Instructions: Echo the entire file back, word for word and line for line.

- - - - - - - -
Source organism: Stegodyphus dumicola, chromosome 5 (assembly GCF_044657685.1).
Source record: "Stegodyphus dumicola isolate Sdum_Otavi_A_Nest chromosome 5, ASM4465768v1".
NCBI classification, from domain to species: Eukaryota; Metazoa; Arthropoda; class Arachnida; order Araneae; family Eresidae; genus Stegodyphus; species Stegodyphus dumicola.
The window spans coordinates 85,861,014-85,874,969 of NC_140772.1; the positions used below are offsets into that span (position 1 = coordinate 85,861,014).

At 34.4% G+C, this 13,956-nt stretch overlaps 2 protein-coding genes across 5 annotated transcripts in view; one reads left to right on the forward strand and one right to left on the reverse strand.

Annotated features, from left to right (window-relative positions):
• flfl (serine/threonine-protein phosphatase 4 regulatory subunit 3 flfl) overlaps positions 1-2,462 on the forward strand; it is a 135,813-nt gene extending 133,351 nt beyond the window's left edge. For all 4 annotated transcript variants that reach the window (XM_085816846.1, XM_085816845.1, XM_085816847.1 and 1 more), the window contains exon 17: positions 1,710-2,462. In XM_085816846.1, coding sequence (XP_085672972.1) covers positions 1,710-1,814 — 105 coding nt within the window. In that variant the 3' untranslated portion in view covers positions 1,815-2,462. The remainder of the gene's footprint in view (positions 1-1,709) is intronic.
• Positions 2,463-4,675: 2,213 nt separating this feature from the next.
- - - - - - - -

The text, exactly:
Source organism: Stegodyphus dumicola, chromosome 5 (assembly GCF_044657685.1).
Source record: "Stegodyphus dumicola isolate Sdum_Otavi_A_Nest chromosome 5, ASM4465768v1".
NCBI classification, from domain to species: Eukaryota; Metazoa; Arthropoda; class Arachnida; order Araneae; family Eresidae; genus Stegodyphus; species Stegodyphus dumicola.
The window spans coordinates 85,861,014-85,874,969 of NC_140772.1; the positions used below are offsets into that span (position 1 = coordinate 85,861,014).

At 34.4% G+C, this 13,956-nt stretch overlaps 2 protein-coding genes across 5 annotated transcripts in view; one reads left to right on the forward strand and one right to left on the reverse strand.

Annotated features, from left to right (window-relative positions):
• flfl (serine/threonine-protein phosphatase 4 regulatory subunit 3 flfl) overlaps positions 1-2,462 on the forward strand; it is a 135,813-nt gene extending 133,351 nt beyond the window's left edge. For all 4 annotated transcript variants that reach the window (XM_085816846.1, XM_085816845.1, XM_085816847.1 and 1 more), the window contains exon 17: positions 1,710-2,462. In XM_085816846.1, coding sequence (XP_085672972.1) covers positions 1,710-1,814 — 105 coding nt within the window. In that variant the 3' untranslated portion in view covers positions 1,815-2,462. The remainder of the gene's footprint in view (positions 1-1,709) is intronic.
• Positions 2,463-4,675: 2,213 nt separating this feature from the next.